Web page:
In deep blue New Jersey, Republican Chris Christie won because the incumbent John Corazine did not keep his promises. In fact, he broke many of the ones that mattered most to voters. He was to use his Wall Street acumen to solve the state’s budget crisis. Instead, in part to address the economic crisis, he ended up raising taxes and the expected property tax cut never materialized. No wonder voters were pissed. Then there was the minor problem that he carried the stink of corruption wherever he went. Christie too seemed to be emblematic of corruption. However, when an incumbent has approval ratings in the thirties, even in a deep blue state his chances are poor, so Christie won.

The lesson for Democrats from these two gubernatorial races is that if you want to win, you should nominate compelling candidates like Mark Warner and Jim Webb who can appeal to both Democrats generally and Independents specifically. Whoever you nominate should have integrity and not carry the whiff of corruption. State Democratic parties need to do a better job of encouraging good candidates to run. In both New Jersey and Virginia, voters sensed what they were being offered was sweet smelling manure.

On the national level, one should also not read anything into the two pickups made by Democrats in special elections. The seat in California was a given for the Democrats because the district had an eighteen point Democratic registration advantage. The much talked about NY-23 special election was a one of a kind election with dynamics that changed constantly. Arguably, the Glenn Beck wing of the Republican Party shot themselves in the foot by backing a strong conservative in a three-way race. This led the moderate Republican to drop out and in a very unusual move endorse the Blue Dog Democrat instead. While it is true that a Democrat has not held this seat in more than a century, one cannot read that much into this election because of the unique dynamics of this race. After all, it is but one of 435 House seats.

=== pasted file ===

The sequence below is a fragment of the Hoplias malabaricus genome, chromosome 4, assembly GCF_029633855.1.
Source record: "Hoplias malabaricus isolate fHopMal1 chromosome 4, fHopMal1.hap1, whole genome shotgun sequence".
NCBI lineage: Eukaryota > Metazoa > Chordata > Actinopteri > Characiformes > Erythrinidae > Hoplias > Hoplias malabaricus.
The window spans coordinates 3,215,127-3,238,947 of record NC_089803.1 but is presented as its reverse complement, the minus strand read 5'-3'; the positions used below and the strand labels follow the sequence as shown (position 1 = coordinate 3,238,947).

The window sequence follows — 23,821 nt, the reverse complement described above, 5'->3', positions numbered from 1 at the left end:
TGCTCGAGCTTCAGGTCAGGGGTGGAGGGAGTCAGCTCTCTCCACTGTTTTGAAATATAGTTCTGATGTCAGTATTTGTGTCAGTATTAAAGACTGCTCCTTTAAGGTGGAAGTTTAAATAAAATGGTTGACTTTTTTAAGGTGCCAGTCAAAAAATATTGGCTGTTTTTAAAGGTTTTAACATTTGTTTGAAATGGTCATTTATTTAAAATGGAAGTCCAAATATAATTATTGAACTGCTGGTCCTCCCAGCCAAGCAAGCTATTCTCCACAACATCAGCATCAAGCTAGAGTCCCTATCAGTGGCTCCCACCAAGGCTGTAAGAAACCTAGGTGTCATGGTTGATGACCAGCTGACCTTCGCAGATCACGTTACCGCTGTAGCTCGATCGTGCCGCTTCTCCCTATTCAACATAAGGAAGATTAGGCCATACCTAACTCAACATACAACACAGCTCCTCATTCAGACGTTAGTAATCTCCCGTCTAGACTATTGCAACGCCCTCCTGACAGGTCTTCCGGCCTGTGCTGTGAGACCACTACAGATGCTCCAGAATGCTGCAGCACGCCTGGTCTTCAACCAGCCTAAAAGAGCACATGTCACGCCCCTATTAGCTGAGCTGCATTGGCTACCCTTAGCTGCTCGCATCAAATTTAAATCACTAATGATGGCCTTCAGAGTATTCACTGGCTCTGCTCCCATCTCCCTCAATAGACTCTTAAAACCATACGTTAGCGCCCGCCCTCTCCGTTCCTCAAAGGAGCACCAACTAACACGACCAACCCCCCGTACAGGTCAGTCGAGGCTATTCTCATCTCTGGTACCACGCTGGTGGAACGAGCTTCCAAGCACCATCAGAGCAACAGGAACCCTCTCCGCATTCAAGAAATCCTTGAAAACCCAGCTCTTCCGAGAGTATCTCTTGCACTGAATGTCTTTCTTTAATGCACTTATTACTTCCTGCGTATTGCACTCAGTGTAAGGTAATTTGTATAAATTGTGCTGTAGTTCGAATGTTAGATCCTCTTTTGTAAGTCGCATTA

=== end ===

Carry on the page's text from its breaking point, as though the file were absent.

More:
The 2010 elections will likely result in some Republican House and Senate gains, as historically this has been the case when Democrats control the Congress and the White House. It is way too early to say how the election dynamics will unfold. Democrats in Congress can do much now to lessen the likelihood of losses a year from now by passing legislation that Americans want, like health care reform. To maintain their majority, Democratic voters need a reason to feel energized in 2010. Meaningful health care legislation, climate legislation that truly addresses the global climate crisis, and significant steps to reduce unemployment will probably help. The 2010 elections are no more likely to be a referendum on Barack Obama than the 2009 elections were. As is always the case, these races will reflect primarily local issues. When fielding new candidates, Democrats should promote and fund candidates that will speak to the needs of ordinary people. In 2008, voters voted for change. They still want change. They are just having a hard time generating enthusiasm for politicians wedded to special interests.

As for the 2009 elections, the sampling size was too small to draw any reasonable inferences about national trends. Those who do either have an agenda or they are deluding themselves.

The Thinker

Thoughts on Buddhism, Part One

Since my wife recently became an official Buddhist, I thought it was time to start learning a whole lot more about Buddhism. Since there is a Dummies book for just about everything, I have been reading Buddhism for Dummies, which is a surprisingly good introduction to Buddhism. I am about half way through the book.